Man, is this place fragile ” nearly record snow this winter, and all of the sudden, we’ve got a summertime fire ban.
It’s not just the flora and fauna that can be energized and enervated by the planet’s meteorological whims ” it’s our local economy. Consider the unease our resort community felt when winter started a little late. Then, when the snow started falling by the megaton, there was joy on the slopes but a bit of concern about the dozens of times Vail Pass was closed by blizzards.
And bringing all that euphoria to a halt was an early Easter, which shut ski season down a little earlier than most Vail Village merchants would have preferred.
All the snow, of course, promised a deep water supply, the potential for flooding and high water on our rivers and creeks and a potential windfall for local rafting companies. But it was a bit of an embarrassment of riches ” the raging rivers were at times too dangerous and media coverage of all the people that fell in the water put a bit of a dent in the boating season.
And now, Mother Nature is holding back the rain ” which makes for beautiful Rocky Mountain days but puts local fire departments on edge as the vegetation dries out.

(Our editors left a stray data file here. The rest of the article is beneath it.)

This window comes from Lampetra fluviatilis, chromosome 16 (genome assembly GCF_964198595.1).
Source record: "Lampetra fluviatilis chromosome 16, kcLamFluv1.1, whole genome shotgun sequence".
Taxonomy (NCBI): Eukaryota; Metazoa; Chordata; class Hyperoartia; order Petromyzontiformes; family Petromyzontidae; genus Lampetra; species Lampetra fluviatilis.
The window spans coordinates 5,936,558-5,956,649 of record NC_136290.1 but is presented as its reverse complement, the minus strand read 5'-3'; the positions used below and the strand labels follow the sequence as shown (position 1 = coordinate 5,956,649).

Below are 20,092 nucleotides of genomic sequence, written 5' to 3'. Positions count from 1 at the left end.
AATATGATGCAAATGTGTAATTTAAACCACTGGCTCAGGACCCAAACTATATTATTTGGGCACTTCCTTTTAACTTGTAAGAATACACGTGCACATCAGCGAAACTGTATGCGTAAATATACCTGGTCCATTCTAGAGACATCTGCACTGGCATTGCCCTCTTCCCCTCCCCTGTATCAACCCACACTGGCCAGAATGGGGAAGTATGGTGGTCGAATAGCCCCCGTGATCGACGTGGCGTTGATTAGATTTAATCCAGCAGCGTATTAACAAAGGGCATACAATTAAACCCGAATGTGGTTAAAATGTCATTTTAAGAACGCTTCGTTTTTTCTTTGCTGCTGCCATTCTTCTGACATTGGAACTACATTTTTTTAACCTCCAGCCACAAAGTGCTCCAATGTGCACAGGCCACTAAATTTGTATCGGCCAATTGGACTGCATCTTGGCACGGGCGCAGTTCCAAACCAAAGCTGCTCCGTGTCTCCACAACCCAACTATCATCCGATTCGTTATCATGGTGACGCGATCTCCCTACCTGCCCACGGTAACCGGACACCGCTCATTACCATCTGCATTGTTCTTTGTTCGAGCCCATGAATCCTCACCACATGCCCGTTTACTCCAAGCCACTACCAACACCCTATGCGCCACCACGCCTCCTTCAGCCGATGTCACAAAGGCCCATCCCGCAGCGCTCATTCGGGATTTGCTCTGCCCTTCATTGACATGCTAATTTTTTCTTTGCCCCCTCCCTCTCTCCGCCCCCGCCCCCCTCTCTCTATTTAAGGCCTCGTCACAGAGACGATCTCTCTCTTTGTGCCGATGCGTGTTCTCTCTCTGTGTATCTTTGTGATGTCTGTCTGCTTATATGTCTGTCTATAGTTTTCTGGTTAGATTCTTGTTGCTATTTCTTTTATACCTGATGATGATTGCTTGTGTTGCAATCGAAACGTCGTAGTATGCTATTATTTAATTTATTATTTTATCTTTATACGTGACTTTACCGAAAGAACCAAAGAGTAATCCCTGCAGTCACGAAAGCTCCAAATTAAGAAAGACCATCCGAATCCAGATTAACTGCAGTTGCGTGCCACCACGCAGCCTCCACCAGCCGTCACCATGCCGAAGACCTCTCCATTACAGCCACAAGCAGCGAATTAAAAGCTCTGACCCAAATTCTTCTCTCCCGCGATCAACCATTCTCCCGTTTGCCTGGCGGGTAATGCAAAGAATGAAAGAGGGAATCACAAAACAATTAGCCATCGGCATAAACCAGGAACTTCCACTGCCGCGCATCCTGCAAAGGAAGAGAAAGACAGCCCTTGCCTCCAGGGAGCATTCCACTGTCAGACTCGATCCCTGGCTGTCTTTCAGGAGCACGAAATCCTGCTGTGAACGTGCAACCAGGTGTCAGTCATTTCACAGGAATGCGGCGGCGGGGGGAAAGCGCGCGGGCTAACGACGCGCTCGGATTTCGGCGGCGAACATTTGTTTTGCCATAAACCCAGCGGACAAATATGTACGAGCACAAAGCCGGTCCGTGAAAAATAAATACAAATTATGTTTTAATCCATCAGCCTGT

Will Mother Nature ever give us the exact right amount of snow and just the right temperatures, keep the slopes fresh all season and fill up the reservoirs but not overwhelm the rivers and make the rapid rollick (so they’re manageable for beginners and experts) while growing sufficient berries for the bears; at the same time, we’d like enough rain that we can safely build campfires all summer long but not too much rain, or too much heat, because we don’t want to be stuck inside when we should be out hiking and golfing and gardening?
Support Local Journalism
If you don't follow the rules, your comment may be deleted.
User Legend: Moderator Trusted User